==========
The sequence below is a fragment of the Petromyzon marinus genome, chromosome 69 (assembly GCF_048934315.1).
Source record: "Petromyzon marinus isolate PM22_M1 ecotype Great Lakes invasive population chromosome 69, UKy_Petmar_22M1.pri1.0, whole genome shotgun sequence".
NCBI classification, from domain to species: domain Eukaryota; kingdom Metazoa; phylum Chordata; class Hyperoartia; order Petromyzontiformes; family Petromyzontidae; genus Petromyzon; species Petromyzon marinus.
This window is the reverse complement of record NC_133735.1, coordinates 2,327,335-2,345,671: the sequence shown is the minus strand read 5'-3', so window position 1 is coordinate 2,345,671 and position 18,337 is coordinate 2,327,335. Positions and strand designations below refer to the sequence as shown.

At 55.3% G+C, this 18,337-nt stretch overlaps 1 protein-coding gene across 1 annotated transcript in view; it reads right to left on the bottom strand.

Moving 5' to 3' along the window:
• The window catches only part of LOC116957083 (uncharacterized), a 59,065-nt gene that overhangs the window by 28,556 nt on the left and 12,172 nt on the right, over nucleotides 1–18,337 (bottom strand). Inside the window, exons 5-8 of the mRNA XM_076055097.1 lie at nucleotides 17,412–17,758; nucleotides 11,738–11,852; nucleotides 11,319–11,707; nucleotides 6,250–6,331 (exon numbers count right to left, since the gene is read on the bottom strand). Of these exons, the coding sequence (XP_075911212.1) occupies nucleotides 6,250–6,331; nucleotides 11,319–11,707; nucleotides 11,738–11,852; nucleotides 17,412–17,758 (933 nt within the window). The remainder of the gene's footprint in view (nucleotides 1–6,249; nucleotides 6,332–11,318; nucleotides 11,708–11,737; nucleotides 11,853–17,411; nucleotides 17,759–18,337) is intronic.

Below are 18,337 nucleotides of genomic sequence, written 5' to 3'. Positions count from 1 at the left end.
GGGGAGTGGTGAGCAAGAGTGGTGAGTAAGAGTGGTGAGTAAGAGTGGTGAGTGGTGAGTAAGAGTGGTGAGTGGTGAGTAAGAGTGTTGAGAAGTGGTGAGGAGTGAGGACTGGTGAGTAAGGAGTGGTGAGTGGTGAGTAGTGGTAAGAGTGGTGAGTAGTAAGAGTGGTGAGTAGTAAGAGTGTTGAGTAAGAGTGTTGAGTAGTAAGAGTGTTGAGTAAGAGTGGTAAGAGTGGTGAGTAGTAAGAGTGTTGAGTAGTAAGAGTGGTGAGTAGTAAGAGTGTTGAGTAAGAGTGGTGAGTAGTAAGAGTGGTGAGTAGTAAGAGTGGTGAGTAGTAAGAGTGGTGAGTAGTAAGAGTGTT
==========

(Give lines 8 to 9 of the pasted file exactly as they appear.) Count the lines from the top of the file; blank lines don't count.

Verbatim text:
Below are 18,337 nucleotides of genomic sequence, written 5' to 3'. Positions count from 1 at the left end.
GGGGAGTGGTGAGCAAGAGTGGTGAGTAAGAGTGGTGAGTAAGAGTGGTGAGTGGTGAGTAAGAGTGGTGAGTGGTGAGTAAGAGTGTTGAGAAGTGGTGAGGAGTGAGGACTGGTGAGTAAGGAGTGGTGAGTGGTGAGTAGTGGTAAGAGTGGTGAGTAGTAAGAGTGGTGAGTAGTAAGAGTGTTGAGTAAGAGTGTTGAGTAGTAAGAGTGTTGAGTAAGAGTGGTAAGAGTGGTGAGTAGTAAGAGTGTTGAGTAGTAAGAGTGGTGAGTAGTAAGAGTGTTGAGTAAGAGTGGTGAGTAGTAAGAGTGGTGAGTAGTAAGAGTGGTGAGTAGTAAGAGTGGTGAGTAGTAAGAGTGTT